Strategic Internal Communications interview with Virgin Trains: csuitepodcast show 35 pt1


with Virgin Trains’ Drew McMillan (left)

The first two parts of Show 35 of the csuitepodcast were recorded at PR Week’s Strategic Internal Communications event in London, which had a theme of creating a more agile, digital and customer focus culture in the business.

My first interview, with Drew McMillan, Head of Internal Communications and Innovation at Virgin Trains, followed his keynote address at the conference about how to create an amazing place to work by borrowing techniques more often used for customer insight.

Drew’s gut instinct was that whilst many consumer brands quite rightly spend millions understanding their customers, they spend way less than 10% of that amount understanding their people, yet so many business use the mantra of their people being their most valuable asset!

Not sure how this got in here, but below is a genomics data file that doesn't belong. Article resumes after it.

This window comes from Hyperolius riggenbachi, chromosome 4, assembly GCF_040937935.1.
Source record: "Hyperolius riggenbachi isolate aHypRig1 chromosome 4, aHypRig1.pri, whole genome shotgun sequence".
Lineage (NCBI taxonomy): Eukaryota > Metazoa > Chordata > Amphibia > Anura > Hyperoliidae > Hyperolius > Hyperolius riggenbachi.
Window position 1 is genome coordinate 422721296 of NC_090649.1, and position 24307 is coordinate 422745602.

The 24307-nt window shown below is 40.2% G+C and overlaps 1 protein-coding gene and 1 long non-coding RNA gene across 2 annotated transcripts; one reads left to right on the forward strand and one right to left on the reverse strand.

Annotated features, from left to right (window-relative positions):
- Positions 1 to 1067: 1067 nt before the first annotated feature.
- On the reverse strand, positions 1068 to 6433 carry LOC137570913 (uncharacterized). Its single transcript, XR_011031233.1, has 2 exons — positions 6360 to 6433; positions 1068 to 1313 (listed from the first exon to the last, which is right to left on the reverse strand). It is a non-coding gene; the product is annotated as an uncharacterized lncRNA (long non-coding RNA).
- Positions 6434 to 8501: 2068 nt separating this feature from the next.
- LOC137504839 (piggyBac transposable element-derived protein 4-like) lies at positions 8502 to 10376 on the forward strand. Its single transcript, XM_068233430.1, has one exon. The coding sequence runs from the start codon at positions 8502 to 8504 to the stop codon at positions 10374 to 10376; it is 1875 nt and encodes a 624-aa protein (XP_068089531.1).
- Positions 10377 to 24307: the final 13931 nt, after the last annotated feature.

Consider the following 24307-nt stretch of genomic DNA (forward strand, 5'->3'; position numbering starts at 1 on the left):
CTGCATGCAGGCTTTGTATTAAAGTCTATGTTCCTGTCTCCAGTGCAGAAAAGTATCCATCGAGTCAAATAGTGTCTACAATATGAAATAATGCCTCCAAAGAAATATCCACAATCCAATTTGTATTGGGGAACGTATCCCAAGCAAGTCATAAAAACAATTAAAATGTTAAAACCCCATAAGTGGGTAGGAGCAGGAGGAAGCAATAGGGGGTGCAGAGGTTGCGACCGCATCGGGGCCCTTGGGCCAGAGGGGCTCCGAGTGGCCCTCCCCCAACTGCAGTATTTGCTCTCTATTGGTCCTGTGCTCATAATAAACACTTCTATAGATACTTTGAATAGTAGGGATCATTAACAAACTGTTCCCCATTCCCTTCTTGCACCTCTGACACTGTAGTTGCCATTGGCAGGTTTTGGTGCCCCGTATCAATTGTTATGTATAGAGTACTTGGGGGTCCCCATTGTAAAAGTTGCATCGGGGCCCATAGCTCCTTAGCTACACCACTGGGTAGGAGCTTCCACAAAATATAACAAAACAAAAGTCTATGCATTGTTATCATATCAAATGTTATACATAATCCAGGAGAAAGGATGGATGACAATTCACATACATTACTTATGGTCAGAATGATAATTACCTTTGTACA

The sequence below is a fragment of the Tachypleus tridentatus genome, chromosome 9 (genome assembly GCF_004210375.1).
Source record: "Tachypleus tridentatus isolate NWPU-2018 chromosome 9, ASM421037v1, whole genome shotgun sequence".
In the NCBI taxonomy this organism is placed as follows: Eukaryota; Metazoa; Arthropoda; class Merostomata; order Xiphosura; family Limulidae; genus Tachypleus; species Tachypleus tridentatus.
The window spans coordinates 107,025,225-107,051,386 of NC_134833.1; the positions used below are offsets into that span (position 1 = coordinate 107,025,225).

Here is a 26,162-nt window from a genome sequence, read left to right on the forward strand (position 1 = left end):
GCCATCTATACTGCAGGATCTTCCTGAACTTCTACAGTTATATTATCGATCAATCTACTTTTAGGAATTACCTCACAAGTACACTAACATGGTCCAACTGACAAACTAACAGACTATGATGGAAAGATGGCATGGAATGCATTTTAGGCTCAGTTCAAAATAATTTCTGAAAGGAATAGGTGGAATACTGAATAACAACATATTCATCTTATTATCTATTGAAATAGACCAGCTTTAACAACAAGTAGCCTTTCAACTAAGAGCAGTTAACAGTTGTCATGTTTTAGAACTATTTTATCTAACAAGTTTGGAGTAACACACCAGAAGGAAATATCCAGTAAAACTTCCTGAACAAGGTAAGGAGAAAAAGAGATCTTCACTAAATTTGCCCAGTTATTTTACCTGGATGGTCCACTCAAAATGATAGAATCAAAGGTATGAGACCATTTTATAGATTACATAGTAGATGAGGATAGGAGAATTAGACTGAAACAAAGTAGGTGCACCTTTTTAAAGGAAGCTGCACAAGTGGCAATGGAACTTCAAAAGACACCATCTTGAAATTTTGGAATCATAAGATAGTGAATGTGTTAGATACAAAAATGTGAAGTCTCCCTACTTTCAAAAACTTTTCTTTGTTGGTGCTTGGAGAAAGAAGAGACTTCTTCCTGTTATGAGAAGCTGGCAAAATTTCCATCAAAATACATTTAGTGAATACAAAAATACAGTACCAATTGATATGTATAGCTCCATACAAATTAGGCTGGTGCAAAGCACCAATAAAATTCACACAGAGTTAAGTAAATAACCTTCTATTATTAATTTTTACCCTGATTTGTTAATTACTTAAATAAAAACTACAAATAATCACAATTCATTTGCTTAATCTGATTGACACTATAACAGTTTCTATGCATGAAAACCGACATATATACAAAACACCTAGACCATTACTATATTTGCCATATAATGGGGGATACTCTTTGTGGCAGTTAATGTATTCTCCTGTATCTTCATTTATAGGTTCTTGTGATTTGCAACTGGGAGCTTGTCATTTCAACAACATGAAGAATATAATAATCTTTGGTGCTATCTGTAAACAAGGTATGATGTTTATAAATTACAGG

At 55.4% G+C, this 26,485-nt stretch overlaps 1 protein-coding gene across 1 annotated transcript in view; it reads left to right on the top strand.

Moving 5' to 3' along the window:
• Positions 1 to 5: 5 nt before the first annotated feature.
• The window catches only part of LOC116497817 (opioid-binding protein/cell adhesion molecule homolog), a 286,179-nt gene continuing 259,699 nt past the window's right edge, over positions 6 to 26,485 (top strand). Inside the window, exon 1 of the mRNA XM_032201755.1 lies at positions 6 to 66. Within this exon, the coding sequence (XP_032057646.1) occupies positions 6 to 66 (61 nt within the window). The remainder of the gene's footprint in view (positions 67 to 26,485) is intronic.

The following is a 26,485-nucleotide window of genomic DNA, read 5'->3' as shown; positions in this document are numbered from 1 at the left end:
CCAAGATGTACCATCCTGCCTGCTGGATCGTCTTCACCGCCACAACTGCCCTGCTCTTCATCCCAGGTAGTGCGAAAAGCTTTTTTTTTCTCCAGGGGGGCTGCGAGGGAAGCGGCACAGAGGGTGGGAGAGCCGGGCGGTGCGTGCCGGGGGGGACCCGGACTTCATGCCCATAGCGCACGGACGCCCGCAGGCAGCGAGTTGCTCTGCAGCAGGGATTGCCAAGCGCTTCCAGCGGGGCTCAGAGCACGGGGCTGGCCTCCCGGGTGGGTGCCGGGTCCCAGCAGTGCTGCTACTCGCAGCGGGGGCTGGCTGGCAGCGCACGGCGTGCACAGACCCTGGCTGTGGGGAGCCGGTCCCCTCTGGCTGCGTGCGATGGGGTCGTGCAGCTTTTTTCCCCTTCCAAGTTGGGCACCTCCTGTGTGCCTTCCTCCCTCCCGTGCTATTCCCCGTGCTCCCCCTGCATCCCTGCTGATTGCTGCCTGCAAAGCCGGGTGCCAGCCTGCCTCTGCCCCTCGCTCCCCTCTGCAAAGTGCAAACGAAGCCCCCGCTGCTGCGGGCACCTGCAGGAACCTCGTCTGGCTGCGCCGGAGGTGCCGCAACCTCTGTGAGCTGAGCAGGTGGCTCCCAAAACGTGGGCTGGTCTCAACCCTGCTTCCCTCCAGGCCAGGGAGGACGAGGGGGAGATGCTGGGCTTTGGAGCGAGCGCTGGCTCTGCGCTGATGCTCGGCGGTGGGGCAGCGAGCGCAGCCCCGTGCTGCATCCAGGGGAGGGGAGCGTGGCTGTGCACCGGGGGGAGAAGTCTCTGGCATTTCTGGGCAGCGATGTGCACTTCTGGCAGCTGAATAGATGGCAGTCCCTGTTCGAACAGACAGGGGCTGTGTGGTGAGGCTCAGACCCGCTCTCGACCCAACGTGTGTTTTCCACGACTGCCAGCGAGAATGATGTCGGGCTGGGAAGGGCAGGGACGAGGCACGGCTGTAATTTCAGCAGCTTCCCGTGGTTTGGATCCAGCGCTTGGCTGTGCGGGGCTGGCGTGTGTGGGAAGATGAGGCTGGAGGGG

He explained that Virgin is a customer led brand that is big in the consumer space, and that the company invests accordingly in understanding its customers.  However, he felt that historically, the organisation hadn’t invested near as much effort and energy in understanding its people and that, like most employers, had previously thought that an annual survey (that often takes a long time to do anything about the responses), perhaps with some additional activities ‘around the edges’, was all that was required.

Drew believes that today’s employees expect to be listened to more often and their input to be acted upon much more quickly.  He therefore wanted to look at a fundamentally different way of applying customer insight to an internal audience and so adapted the company’s consumer facing tool, ‘The Awesometer’, to create an internal Pulse dashboard that has sub components looking at Trust, Empowerment and Engagement.  This dashboard shows an aggregated sense of how Virgin Trains’ people are feeling on a four weekly basis, i.e. how awesome the company is.